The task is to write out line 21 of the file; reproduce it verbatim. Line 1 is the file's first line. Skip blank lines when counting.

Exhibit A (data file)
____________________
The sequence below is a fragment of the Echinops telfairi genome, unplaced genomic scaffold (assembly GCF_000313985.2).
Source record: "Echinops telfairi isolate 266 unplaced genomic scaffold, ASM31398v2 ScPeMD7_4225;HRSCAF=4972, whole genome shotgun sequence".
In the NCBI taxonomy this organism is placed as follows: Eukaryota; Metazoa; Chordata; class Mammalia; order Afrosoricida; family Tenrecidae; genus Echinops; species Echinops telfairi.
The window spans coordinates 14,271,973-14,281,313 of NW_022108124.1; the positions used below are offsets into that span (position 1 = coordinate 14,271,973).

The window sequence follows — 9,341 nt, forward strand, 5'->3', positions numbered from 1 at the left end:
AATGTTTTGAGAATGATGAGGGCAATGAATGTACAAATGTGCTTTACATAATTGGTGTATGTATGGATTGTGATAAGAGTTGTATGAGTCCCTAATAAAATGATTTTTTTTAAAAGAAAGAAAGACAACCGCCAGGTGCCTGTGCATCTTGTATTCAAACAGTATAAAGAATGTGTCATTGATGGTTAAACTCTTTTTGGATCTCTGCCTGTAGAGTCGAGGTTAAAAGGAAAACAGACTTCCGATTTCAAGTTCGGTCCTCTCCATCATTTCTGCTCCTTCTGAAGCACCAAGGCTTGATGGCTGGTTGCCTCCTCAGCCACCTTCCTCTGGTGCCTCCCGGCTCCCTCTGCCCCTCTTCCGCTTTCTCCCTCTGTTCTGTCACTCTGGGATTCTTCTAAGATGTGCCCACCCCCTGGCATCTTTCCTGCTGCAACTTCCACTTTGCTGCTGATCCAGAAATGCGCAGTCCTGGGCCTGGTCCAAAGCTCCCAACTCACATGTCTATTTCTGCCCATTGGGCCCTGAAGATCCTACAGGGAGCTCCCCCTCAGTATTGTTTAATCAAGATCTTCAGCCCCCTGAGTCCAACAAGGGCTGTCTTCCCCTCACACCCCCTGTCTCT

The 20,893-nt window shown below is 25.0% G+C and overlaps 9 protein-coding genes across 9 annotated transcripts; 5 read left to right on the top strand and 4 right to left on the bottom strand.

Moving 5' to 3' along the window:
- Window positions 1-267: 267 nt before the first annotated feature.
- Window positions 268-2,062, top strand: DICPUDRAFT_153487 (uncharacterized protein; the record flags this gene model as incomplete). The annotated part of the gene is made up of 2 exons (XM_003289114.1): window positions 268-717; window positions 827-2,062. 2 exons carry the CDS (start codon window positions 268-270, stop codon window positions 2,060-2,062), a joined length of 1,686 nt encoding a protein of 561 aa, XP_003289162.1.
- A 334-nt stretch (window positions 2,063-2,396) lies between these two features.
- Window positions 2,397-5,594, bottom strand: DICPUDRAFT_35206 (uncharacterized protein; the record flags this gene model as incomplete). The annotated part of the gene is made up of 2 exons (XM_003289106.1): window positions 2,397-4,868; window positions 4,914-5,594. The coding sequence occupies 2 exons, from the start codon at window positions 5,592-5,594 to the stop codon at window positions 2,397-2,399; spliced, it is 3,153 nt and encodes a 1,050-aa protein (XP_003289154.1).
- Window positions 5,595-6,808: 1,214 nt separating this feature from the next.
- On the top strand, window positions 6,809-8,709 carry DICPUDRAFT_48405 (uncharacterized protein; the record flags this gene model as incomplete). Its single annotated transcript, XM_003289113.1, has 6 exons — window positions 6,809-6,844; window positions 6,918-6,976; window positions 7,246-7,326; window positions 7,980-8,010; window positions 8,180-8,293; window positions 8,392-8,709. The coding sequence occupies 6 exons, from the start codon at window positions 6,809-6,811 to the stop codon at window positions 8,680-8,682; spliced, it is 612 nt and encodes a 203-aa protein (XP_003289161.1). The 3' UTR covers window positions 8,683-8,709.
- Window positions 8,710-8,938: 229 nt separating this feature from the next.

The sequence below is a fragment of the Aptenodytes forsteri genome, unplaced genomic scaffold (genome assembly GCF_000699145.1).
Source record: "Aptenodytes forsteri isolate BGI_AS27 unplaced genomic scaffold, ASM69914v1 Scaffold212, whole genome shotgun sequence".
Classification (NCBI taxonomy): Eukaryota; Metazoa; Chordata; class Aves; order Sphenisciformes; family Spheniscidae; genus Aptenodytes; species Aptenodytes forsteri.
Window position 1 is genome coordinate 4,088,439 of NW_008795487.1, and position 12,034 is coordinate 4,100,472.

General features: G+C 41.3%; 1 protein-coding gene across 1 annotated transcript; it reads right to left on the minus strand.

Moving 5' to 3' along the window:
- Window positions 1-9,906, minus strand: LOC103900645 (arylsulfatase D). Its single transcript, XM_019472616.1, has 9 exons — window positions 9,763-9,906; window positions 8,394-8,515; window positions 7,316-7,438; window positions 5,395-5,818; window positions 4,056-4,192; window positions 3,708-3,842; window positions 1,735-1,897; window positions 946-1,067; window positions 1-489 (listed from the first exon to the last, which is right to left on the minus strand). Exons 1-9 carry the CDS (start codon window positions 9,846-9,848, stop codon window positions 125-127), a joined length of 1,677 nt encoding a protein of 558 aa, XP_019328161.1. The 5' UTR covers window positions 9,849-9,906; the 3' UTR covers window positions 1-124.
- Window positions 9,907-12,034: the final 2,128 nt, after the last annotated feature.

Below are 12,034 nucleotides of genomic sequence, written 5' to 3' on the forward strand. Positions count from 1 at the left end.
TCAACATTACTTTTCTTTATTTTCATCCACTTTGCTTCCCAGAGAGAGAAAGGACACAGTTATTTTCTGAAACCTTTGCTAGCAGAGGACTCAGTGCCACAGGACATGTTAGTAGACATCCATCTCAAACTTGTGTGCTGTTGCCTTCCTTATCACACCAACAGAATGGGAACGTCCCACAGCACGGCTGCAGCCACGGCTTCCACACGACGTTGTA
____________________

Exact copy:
Moving 5' to 3' along the window: